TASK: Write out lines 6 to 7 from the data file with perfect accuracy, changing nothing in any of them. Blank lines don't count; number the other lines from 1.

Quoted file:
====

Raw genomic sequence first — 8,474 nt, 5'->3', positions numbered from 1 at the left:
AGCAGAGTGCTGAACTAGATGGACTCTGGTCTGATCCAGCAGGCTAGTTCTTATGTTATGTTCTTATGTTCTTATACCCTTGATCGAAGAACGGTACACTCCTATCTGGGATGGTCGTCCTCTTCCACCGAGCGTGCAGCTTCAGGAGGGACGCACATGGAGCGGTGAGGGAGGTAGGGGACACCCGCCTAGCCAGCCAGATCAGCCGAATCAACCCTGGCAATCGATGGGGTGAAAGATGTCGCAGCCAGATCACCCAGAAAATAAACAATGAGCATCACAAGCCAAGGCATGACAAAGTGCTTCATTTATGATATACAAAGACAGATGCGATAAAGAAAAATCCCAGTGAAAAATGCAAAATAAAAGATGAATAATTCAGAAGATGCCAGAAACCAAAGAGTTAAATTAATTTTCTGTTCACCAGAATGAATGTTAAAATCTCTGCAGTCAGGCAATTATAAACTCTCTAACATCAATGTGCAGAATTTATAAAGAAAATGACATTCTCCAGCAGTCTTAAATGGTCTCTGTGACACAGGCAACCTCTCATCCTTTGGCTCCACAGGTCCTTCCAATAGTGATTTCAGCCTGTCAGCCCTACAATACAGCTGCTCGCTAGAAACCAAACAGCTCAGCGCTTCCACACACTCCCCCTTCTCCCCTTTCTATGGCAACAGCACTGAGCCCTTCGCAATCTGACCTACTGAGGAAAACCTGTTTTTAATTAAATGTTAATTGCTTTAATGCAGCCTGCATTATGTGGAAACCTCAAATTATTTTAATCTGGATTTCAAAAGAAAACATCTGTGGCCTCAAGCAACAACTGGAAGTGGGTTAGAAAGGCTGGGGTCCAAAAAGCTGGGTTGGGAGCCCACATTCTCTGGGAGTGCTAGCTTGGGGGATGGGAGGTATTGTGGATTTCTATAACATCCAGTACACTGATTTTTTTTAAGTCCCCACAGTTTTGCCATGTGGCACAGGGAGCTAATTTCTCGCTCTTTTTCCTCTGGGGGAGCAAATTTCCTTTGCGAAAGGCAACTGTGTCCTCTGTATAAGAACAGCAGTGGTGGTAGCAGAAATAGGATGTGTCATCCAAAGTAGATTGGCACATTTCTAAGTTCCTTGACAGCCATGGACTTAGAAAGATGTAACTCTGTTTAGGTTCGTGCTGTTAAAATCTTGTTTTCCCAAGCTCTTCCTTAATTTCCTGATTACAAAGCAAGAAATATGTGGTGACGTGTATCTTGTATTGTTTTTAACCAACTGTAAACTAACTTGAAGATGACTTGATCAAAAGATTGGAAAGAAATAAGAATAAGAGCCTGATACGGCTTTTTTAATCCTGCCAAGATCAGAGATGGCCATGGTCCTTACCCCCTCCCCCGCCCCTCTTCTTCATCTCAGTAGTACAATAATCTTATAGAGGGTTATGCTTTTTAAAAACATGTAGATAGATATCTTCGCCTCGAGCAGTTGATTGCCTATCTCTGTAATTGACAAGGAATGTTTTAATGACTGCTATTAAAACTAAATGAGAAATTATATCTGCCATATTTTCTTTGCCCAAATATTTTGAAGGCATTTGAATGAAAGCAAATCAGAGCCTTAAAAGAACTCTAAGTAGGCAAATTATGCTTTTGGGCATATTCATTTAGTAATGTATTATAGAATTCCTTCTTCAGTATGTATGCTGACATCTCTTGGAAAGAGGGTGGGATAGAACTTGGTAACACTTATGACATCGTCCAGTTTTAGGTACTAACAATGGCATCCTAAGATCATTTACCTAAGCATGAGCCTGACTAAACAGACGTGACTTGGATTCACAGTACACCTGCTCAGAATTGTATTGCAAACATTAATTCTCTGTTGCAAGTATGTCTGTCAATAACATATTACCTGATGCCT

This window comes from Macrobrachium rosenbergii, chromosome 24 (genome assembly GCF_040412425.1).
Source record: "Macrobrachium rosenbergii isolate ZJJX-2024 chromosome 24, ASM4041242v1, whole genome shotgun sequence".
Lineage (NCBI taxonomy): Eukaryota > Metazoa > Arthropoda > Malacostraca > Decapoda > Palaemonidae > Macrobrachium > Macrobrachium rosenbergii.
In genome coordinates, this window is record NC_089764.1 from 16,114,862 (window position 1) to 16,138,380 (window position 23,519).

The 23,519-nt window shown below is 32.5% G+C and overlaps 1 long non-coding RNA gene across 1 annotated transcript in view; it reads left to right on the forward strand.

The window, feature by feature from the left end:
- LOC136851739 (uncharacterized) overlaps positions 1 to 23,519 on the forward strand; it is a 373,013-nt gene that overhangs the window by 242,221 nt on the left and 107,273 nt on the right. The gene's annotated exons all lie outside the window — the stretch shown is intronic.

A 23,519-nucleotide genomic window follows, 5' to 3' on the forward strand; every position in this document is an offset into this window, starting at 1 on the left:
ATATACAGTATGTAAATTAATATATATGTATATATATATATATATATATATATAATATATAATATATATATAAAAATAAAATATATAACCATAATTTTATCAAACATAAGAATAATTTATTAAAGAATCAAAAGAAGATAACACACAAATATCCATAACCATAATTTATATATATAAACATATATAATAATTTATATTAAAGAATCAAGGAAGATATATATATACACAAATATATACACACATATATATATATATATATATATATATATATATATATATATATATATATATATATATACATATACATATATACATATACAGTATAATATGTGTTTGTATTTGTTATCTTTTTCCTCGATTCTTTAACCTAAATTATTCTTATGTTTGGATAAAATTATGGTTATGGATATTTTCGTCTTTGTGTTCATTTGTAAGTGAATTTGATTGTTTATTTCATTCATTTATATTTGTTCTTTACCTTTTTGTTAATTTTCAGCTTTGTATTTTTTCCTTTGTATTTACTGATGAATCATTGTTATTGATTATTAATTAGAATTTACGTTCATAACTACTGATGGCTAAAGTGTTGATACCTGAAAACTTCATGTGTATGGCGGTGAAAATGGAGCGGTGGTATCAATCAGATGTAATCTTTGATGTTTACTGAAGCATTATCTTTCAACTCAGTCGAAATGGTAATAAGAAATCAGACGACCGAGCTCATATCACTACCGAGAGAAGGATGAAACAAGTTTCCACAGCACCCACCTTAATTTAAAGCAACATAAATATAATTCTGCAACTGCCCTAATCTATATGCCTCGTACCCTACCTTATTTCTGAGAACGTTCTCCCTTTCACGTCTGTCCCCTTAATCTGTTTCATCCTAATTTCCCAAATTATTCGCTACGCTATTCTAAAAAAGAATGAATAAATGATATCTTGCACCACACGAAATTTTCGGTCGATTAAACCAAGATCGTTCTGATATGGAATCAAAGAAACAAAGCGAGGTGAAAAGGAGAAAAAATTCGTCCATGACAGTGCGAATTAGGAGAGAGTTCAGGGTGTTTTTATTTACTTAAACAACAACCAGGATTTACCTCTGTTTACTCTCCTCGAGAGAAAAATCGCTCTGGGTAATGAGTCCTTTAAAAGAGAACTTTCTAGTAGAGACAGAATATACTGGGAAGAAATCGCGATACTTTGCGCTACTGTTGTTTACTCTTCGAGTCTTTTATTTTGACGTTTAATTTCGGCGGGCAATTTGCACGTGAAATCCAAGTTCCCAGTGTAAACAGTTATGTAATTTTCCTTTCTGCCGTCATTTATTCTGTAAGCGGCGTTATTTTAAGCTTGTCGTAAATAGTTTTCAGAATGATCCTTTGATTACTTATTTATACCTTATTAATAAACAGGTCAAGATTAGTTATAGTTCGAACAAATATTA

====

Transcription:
In genome coordinates, this window is record NC_089764.1 from 16,114,862 (window position 1) to 16,138,380 (window position 23,519).

The 23,519-nt window shown below is 32.5% G+C and overlaps 1 long non-coding RNA gene across 1 annotated transcript in view; it reads left to right on the forward strand.